Part of the room’s good feeling, says Finder, comes from “objects that evoke a sense of security and familiarity,” which include secondhand oil portraits of his “Brimfield ancestors” and a 9-foot-long oak table that reminds him of his Yale years. The familiarity extends to the pencils he uses to edit his manuscripts, a stash of discontinued Faber-Castell Blackwing 602s bearing the motto “Half the pressure, twice the speed.” Says Finder, “That’s all a writer wants!”

Jeremiah Eck
Architect

Eck clearly remembers the day he told his partners at Boston firm Eck MacNeely he was hereby taking Fridays off. “It was about 10 years ago, when e-mail and computers were really setting in,” he says. “I was worn out and losing my intuition.” Now his Fridays begin nearly an hour from his South End home, on the remote sands of Gurnet Point in Duxbury, where he sets up his easel to paint plein air landscapes in oil—up to two or three in a day. The work has been a tonic. “It didn’t take long for me to find I was getting quicker in making the intuitive decisions that are so necessary in architecture,” he says. From his painting, Eck has learned a lot about the effect that adjacent colors or textures can have on one another, which has informed his use of materials. (A pair of student social houses he designed at Middlebury College, for example, stand out in alternating wide and narrow clapboards, painted in various hues; finely textured brick panels will line a new performing arts center set to break ground this spring at Thayer Academy in Braintree.) From careful observance of landscape, how light and space play, he’s gotten sharper at architectural siting. Eck knows he’s created a good painting when it possesses what he calls “a moment.” “You look at it and it makes you say, ‘I want to be there.’” He hopes for the same from his buildings.

Bill Janovitz
Musician

Buffalo Tom frontman Janovitz isn’t particularly sentimental about the room in which he composes his songs. “Simply having a spot is what’s important,” he says. “It removes the excuse of not having a spot.” Over the years, those spots have included a hotel room, the back seat of a tour van, various bathrooms—one of Buffalo Tom’s biggest hits, “Taillights Fade,” was composed “while sitting on the pink and black tiled floor at the end of my railroad apartment in Somerville.” His current haven is a corner room in the basement of his Lexington home. Once knotty pine, it’s now painted white (“acoustically dead,” he says of the soft wood and its carpeted surroundings), and holds a collection of guitars, some microphones, and a couple of computers containing hundreds of pieces of music. The room is a quiet place for him to record and develop melodies and lyrics in moments he steals between his day job, as a real estate agent, and his life as a husband and father of two young children. He recalls sitting in his backyard a few years ago, watching his little daughter Lucy chase a chipmunk. “You’ll never catch him,” he told her. “Oh, that’s what everyone says to me,” she responded. “I remember loving that pair of lines,” Janovitz says now. Playing around in his basement room not long ago, he came upon a snippet he’d recorded that day. “You’ll Never Catch Him”—its first two lines the very exchange he and Lucy shared there in the yard—appears on the next Buffalo Tom album, slated for release this spring.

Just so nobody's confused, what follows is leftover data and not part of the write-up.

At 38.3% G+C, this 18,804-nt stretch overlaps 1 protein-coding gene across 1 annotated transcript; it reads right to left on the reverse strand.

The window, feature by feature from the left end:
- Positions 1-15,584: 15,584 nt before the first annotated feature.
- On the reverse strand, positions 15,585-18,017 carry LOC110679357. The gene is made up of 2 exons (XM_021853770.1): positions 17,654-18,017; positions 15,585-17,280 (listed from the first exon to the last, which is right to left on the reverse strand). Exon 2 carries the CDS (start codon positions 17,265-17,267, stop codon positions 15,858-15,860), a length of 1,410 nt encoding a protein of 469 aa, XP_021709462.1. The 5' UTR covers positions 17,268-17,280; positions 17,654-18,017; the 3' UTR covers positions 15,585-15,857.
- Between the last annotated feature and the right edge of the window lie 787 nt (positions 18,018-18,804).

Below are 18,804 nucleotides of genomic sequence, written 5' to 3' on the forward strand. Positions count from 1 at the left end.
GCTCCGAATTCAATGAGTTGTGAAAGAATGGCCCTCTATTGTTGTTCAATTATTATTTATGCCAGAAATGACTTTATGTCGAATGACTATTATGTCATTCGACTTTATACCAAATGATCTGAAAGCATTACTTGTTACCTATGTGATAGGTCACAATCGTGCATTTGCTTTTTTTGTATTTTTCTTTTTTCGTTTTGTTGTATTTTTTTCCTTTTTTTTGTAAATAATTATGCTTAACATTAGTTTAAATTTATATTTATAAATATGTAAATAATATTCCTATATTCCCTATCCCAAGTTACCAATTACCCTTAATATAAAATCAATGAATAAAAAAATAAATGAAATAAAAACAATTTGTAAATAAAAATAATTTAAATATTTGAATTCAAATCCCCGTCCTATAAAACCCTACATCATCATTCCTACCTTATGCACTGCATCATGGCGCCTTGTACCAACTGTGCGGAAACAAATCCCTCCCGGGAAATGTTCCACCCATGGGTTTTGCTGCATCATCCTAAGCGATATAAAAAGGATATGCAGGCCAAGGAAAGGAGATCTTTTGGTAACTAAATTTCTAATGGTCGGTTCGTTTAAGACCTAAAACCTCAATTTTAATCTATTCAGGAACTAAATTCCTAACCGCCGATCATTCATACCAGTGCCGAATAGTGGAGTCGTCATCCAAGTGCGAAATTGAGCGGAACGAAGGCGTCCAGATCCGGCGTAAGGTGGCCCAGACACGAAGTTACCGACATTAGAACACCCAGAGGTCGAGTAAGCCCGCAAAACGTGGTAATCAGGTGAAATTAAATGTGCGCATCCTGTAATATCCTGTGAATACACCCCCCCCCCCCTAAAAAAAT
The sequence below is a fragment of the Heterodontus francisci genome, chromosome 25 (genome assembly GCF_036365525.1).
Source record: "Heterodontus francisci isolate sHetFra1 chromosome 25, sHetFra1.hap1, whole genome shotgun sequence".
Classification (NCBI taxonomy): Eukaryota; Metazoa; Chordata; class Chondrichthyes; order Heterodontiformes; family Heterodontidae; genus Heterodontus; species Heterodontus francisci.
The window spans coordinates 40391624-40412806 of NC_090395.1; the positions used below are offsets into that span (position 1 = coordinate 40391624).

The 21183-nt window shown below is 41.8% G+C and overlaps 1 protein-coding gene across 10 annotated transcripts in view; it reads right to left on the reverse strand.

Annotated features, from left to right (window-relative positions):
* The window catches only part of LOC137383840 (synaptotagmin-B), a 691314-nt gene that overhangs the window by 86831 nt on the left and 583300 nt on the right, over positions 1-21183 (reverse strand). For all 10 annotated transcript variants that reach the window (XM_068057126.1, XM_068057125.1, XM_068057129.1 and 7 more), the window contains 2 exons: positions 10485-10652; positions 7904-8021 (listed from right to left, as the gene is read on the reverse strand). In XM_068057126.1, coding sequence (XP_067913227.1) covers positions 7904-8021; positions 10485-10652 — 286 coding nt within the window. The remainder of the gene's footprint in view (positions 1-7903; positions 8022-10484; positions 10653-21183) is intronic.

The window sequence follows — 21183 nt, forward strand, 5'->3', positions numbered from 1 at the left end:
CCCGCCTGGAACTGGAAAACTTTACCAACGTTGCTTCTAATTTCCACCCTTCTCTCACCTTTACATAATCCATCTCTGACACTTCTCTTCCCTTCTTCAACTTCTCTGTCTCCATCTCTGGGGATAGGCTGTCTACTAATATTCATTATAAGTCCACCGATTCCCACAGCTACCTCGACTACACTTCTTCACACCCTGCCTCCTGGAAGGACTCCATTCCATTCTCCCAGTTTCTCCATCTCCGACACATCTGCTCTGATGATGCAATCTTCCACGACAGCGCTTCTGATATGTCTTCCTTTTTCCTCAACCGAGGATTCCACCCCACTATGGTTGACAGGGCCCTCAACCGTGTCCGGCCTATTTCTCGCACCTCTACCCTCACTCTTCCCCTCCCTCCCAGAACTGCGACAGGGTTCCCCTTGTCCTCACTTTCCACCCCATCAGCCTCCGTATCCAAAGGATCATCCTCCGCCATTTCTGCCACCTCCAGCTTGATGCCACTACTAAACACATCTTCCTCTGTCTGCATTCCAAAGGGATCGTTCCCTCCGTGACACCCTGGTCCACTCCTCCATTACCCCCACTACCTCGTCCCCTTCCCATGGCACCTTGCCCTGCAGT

Michael Shannon
Emergency medicine specialist

The emergency department he heads up at Children’s Hospital serves more than 1,000 sick and injured children each week. He oversees a staff of 93 doctors, works 60-hour weeks, teaches at Harvard Medical School, and is the parent of two teenagers. And when he gets a free moment, all Shannon wants to do is dance. “For me, thoughts come when I’m moving through space,” he says. “Running, walking, driving are all great, but there’s nothing like the centered feeling I get when I’m dancing.” He was a sedentary kid, he recalls, but the moment he sat in on a college girlfriend’s modern dance class, he was hooked. “I couldn’t believe people could move like that.” Shannon has danced as Drosselmeyer in Urban Nutcracker for the past six years, kicks up his heels with the MIT Tango Club and other groups two or three hours a week, and even quit medicine in the early ’80s to become a professional dancer for a while. “When I’m stretching, my mind gets wiped clean,” he says. “And then, after I’ve been dancing with someone, ideas will pop into my head.” One such idea concerned patients who wind up back in the emergency room after receiving initial treatment there. “Currently, no one really knows what factors will predict a return,” says Shannon, who is leading a team that is analyzing cases for clues in keeping kids from repeat trips to the hospital.